Bangladesh moves to retain Islam as state religion
DHAKA, Bangladesh—Bangladesh will retain Islam as the state religion in amendments the government is proposing to its constitution, a government minister said Tuesday.
A former military ruler declared Islam the state religion in 1988 by amending the charter, but it barely affected Bangladesh’s secular legal system mainly based on British common law.
The government says the proposed changes won’t affect the legal system. Inheritance and other family laws already are based on religion.
The decision was made late Monday at a Cabinet meeting, the minister told The Associated Press on condition of anonymity because of the sensitivity of the issue.
A special government committee prepared proposals for the amendment, and the government will send those proposals to the parliament for passing as a law.
Bangladesh won independence from Pakistan in 1971 with help from India through a bloody nine-month war.
The original constitution was installed by independence leader Sheikh Mujibur Rahman, the father of current Prime Minister Sheikh Hasina. After Rahman’s assasination in a military coup in 1975, military rulers made a series of amendments to the charter.
Some see the government’s latest action as a compromise by Hasina, who during her election campaign before December 2008 polls said she would restore the 1972 constitution if voted to power.
The original charter did not recognize any faith as a state religion, promised elimination of communalism and disfavored discrimination or persecution because of a person’s faith.
The new proposals want to restore those provisions of secularism but keep Islam as state religion.
Monday’s Cabinet meeting chaired by Hasina also endorsed equal status and equal rights for practicing other religions, including Hinduism, Buddhism and Christianity, the minister said.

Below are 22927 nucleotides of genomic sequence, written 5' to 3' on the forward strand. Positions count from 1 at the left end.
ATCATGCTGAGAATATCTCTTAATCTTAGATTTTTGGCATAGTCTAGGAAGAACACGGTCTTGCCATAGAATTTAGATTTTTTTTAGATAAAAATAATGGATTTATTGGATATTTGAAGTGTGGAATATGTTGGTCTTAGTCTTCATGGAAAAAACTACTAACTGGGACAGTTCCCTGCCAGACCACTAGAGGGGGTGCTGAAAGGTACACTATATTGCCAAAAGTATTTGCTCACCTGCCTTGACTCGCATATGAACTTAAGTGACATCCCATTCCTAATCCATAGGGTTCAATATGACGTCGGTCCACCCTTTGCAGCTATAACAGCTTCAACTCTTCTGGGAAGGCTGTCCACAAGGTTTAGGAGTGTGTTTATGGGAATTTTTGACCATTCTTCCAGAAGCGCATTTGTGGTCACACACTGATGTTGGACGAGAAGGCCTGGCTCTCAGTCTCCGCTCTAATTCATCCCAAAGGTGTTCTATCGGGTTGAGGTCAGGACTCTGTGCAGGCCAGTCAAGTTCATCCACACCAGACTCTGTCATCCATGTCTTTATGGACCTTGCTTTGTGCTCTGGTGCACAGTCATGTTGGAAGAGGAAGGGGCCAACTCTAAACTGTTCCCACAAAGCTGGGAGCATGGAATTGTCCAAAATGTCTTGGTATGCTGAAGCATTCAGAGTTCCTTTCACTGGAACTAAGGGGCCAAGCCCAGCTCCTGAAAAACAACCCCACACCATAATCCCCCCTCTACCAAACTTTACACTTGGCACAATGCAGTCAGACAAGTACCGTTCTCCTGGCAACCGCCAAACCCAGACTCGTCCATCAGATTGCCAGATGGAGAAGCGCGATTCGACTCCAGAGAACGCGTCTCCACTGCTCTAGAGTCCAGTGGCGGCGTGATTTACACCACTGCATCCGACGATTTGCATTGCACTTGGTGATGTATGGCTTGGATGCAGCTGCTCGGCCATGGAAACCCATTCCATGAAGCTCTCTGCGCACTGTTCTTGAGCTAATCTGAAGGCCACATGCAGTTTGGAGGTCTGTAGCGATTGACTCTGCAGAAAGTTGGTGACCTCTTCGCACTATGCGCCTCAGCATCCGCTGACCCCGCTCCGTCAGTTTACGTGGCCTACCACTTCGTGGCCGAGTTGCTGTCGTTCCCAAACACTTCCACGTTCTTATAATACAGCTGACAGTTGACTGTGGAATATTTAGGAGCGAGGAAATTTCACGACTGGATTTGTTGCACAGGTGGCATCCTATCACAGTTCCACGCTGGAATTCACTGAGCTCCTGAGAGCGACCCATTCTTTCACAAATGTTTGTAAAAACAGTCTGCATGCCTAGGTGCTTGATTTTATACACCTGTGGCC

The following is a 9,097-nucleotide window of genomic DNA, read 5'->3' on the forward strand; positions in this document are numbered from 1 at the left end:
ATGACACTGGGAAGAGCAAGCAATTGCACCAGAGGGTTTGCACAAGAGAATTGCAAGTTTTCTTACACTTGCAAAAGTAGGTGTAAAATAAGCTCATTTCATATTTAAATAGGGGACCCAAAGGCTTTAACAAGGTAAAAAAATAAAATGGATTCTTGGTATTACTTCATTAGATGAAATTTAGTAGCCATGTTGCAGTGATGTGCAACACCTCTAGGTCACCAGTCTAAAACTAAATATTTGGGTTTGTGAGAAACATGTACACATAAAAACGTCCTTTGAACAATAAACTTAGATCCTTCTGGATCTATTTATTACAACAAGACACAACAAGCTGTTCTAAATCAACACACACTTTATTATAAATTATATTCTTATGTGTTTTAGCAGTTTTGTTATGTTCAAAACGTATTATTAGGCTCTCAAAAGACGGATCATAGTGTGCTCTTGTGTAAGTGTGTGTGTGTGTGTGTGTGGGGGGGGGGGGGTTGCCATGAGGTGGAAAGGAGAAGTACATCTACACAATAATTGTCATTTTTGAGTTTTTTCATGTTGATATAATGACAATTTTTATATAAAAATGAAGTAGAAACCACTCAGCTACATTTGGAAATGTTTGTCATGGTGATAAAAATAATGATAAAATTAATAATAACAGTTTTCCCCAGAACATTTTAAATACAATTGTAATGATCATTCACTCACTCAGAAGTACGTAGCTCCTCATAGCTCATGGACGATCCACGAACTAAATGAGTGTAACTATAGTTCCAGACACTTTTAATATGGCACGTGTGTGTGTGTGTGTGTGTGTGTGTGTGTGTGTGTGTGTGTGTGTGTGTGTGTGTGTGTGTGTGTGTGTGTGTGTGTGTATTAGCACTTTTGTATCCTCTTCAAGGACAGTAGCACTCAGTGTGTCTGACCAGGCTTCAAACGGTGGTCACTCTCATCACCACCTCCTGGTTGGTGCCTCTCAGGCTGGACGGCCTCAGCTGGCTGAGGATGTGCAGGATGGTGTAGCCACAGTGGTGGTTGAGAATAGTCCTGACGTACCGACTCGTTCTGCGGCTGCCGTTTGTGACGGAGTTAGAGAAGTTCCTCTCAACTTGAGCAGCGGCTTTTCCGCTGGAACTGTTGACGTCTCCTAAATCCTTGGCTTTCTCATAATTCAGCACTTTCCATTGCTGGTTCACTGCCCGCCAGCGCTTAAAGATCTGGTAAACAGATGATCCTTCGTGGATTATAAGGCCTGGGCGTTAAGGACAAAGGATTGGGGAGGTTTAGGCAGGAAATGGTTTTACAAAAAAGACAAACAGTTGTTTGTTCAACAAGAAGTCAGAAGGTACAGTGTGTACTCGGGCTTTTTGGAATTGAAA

The Cabinet decided to keep the provision of state religion considering the national reality, the minister told AP.
The main opposition Bangladesh Nationalist Party led by former Prime Minister Khaleda Zia has campaigned that Hasina’s Awami League party is anti-Islamic. The country’s main Islamic party Jamaat-e-Islami and its hardline allies also brand Hasina’s party as anti-Islamic.
Bangladesh has thousands of Islamic schools that advocate installation of Sharia laws, and a violent hardline group years ago bombed government buildings and courts demanding Sharia law. The government claims the group, Jumatul Mujahedin Bangladesh, was broken after its top leaders were hanged.
The government also proposed an amendment to cancel a constitutional provision that requires the government to hand over power at the end of its term to a nonpartisan administration. A former chief justice is usually chosen to head the three-month caretaker administration that conducts new elections.
The Supreme Court has ruled the provision in the 1996 constitution is undemocratic.
The next general elections is due in 2014, and opponents of Hasina say amending the consitution to remove that provision could lead to vote-rigging.